Invest a Lump Sum if You:
Haven't yet contributed for the preceding tax year. It goes without saying that if the new tax year has started and you haven't yet made a contribution for the previous year, you're better off getting the money into your IRA account as soon as possible. If your dollar-cost averaging time horizon is only a few months, spacing out your contributions over such a short time period is not going to deliver a big risk-reduction benefit, so you may as well put the money to work. And even if it seems like a particularly bad time to put a lump sum to work in a given investment because of valuation considerations (see below), you can always park the money in cash inside of an IRA and dribble it into the market during the next few months.
Are investing in a multi-asset-class vehicle. If you're investing in a balanced fund or a target-date vehicle with significant exposure to bonds, you're already obtaining some risk-reduction benefits. Because you're diversified across two asset classes whose performance paths tend to move in opposite directions, you have less of a need for the time diversification that accompanies a dollar-cost averaging program. And annual contribution limits on an IRA already instill a risk-reducing form of dollar-cost averaging--albeit on a yearly basis rather than on a monthly or quarterly basis. Even if the stock piece of your IRA holding goes straight down after you make your contribution, your balanced funds' bond holdings might go up.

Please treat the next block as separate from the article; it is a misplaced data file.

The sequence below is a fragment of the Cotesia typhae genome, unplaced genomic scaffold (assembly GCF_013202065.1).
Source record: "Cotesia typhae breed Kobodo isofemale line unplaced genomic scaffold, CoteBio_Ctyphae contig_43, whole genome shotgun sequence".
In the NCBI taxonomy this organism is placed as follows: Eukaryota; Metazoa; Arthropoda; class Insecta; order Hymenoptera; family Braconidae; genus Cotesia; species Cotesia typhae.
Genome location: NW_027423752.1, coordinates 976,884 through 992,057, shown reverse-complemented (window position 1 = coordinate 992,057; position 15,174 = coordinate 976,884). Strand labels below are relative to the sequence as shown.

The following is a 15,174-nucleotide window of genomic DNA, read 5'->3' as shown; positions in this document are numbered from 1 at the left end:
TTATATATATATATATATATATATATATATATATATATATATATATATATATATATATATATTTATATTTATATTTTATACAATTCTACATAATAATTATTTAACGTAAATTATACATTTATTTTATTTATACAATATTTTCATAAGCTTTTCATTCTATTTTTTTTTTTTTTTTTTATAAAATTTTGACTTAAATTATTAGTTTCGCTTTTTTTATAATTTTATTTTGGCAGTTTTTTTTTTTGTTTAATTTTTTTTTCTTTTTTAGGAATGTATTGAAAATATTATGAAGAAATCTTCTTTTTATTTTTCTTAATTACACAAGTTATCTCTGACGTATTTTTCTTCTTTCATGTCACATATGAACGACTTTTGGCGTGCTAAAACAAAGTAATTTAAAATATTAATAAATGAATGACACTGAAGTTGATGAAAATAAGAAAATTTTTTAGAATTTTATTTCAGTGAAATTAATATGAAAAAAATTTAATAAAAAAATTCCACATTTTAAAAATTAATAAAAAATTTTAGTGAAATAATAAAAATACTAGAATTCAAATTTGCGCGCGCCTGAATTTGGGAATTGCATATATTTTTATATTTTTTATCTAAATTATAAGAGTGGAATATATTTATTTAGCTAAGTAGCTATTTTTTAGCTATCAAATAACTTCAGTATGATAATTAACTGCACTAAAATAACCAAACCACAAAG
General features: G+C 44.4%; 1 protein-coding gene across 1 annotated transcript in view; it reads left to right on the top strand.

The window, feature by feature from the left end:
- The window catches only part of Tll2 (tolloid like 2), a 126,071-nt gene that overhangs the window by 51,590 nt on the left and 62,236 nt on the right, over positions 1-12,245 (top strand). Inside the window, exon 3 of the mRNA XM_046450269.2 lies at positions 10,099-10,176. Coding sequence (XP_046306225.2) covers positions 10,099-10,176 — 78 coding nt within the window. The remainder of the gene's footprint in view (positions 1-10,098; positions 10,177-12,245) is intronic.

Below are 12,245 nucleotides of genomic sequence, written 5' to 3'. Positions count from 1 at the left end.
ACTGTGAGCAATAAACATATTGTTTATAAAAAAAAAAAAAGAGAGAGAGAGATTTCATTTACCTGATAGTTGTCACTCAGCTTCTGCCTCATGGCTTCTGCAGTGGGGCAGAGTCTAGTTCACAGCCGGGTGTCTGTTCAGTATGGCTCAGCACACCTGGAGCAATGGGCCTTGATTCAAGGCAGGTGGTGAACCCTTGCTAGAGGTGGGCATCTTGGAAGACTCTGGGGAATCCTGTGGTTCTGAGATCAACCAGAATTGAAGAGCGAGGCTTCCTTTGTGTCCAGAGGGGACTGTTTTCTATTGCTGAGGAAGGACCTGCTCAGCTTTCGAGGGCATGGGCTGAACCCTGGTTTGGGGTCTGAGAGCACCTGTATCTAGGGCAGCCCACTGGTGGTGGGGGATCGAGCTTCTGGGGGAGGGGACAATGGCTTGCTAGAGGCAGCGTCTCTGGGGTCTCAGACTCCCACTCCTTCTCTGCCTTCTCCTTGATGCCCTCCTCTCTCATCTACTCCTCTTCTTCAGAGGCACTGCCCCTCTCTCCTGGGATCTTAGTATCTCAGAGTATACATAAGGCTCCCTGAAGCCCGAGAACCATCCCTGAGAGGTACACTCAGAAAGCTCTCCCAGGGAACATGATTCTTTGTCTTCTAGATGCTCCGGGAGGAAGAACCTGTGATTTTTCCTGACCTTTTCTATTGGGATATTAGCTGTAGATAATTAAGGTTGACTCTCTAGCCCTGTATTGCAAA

Are doing a backdoor Roth IRA. The backdoor Roth IRA maneuver enables higher-income workers who are otherwise ineligible to make a direct Roth contribution to obtain Roth status on their accounts. To do so, they simply need to open a Traditional nondeductible IRA and convert those monies to Roth shortly thereafter; their only taxes due would be based on any investment earnings on the money they originally invested. Because cost basis factors into the taxes due upon conversion, making a lump-sum investment to the Traditional IRA before converting will tend to be less cumbersome from an accounting paper-trail perspective than dollar-cost averaging.
Have a very long time horizon. The longer your investing time period, the more likely it is that you'll accrue benefits by investing in the early part of each year rather than waiting until the end--and the less you ought to concern yourself with the short-term volatility that may accompany a single lump-sum investment. Yes, you may make the occasional lump-sum investment that turns out to be ill-timed. But over time the benefits of getting that money invested earlier will tend to offset the drag of making one or two lump-sum purchases that went on to drop precipitously. And even if your time horizon before tapping your IRA is pretty short, your new contributions may be a small portion of your IRA kitty, so the negative effects of making an ill-timed, single lump-sum purchase are unlikely to be that great.